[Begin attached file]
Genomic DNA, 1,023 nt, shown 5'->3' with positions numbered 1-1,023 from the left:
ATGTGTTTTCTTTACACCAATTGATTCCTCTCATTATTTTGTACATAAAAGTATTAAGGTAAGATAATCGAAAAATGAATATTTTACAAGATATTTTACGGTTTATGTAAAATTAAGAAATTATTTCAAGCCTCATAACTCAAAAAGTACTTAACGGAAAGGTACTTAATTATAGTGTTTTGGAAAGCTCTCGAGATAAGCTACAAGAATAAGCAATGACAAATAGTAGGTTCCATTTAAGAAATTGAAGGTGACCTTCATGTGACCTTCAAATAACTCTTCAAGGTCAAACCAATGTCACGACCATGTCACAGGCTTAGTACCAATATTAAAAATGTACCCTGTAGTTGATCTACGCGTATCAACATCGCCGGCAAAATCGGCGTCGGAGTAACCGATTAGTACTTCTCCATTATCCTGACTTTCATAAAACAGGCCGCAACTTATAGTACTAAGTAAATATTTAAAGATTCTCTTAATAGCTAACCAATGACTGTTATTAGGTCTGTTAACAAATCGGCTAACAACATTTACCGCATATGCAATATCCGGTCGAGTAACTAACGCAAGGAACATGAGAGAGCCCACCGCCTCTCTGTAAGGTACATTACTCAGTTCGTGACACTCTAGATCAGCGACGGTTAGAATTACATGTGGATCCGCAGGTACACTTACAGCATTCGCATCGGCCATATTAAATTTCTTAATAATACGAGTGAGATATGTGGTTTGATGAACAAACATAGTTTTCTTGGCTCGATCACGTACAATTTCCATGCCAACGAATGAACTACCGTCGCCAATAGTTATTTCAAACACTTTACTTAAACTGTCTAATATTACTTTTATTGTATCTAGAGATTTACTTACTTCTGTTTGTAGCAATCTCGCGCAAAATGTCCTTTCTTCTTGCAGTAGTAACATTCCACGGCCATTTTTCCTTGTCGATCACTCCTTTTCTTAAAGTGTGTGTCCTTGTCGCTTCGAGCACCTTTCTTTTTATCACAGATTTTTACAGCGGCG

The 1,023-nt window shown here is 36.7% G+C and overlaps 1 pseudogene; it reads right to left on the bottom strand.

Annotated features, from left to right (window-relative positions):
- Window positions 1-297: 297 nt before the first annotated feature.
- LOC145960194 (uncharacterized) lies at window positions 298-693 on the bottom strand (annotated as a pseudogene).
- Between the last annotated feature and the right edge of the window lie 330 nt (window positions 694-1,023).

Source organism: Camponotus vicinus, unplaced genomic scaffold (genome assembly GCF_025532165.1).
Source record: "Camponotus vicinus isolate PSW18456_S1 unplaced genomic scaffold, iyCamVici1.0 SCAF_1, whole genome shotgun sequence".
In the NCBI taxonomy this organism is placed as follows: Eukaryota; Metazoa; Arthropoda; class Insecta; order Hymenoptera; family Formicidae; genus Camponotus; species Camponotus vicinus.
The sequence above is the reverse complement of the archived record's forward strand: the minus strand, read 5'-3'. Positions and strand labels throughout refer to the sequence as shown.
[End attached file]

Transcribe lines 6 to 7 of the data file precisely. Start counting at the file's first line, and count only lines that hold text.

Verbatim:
- LOC145960194 (uncharacterized) lies at window positions 298-693 on the bottom strand (annotated as a pseudogene).
- Between the last annotated feature and the right edge of the window lie 330 nt (window positions 694-1,023).